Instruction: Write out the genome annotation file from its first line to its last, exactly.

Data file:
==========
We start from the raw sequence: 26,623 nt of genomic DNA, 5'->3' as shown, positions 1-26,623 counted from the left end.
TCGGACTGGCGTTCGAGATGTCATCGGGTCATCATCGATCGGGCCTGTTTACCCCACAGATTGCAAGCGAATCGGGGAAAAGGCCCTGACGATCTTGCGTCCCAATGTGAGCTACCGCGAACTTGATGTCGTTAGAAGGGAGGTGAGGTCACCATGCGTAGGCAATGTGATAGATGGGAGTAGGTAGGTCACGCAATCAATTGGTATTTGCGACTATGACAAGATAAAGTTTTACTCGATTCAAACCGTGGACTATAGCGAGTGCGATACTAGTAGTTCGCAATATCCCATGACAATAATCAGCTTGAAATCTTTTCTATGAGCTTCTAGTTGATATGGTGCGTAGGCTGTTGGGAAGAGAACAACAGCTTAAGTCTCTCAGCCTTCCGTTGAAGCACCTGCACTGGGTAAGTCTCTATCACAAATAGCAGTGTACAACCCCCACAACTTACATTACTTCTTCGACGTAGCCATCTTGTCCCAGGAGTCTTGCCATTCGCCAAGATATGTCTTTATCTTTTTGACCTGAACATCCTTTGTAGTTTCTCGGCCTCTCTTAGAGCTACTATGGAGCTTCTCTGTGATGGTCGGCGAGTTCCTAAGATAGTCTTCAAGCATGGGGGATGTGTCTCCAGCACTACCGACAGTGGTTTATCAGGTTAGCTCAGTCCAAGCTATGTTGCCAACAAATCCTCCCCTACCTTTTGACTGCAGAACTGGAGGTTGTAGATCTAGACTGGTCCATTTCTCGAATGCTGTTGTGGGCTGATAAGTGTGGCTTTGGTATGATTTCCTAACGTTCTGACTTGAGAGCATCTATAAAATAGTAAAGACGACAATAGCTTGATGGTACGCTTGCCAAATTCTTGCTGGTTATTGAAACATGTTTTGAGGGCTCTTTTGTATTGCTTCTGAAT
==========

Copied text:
We start from the raw sequence: 26,623 nt of genomic DNA, 5'->3' as shown, positions 1-26,623 counted from the left end.
TCGGACTGGCGTTCGAGATGTCATCGGGTCATCATCGATCGGGCCTGTTTACCCCACAGATTGCAAGCGAATCGGGGAAAAGGCCCTGACGATCTTGCGTCCCAATGTGAGCTACCGCGAACTTGATGTCGTTAGAAGGGAGGTGAGGTCACCATGCGTAGGCAATGTGATAGATGGGAGTAGGTAGGTCACGCAATCAATTGGTATTTGCGACTATGACAAGATAAAGTTTTACTCGATTCAAACCGTGGACTATAGCGAGTGCGATACTAGTAGTTCGCAATATCCCATGACAATAATCAGCTTGAAATCTTTTCTATGAGCTTCTAGTTGATATGGTGCGTAGGCTGTTGGGAAGAGAACAACAGCTTAAGTCTCTCAGCCTTCCGTTGAAGCACCTGCACTGGGTAAGTCTCTATCACAAATAGCAGTGTACAACCCCCACAACTTACATTACTTCTTCGACGTAGCCATCTTGTCCCAGGAGTCTTGCCATTCGCCAAGATATGTCTTTATCTTTTTGACCTGAACATCCTTTGTAGTTTCTCGGCCTCTCTTAGAGCTACTATGGAGCTTCTCTGTGATGGTCGGCGAGTTCCTAAGATAGTCTTCAAGCATGGGGGATGTGTCTCCAGCACTACCGACAGTGGTTTATCAGGTTAGCTCAGTCCAAGCTATGTTGCCAACAAATCCTCCCCTACCTTTTGACTGCAGAACTGGAGGTTGTAGATCTAGACTGGTCCATTTCTCGAATGCTGTTGTGGGCTGATAAGTGTGGCTTTGGTATGATTTCCTAACGTTCTGACTTGAGAGCATCTATAAAATAGTAAAGACGACAATAGCTTGATGGTACGCTTGCCAAATTCTTGCTGGTTATTGAAACATGTTTTGAGGGCTCTTTTGTATTGCTTCTGAAT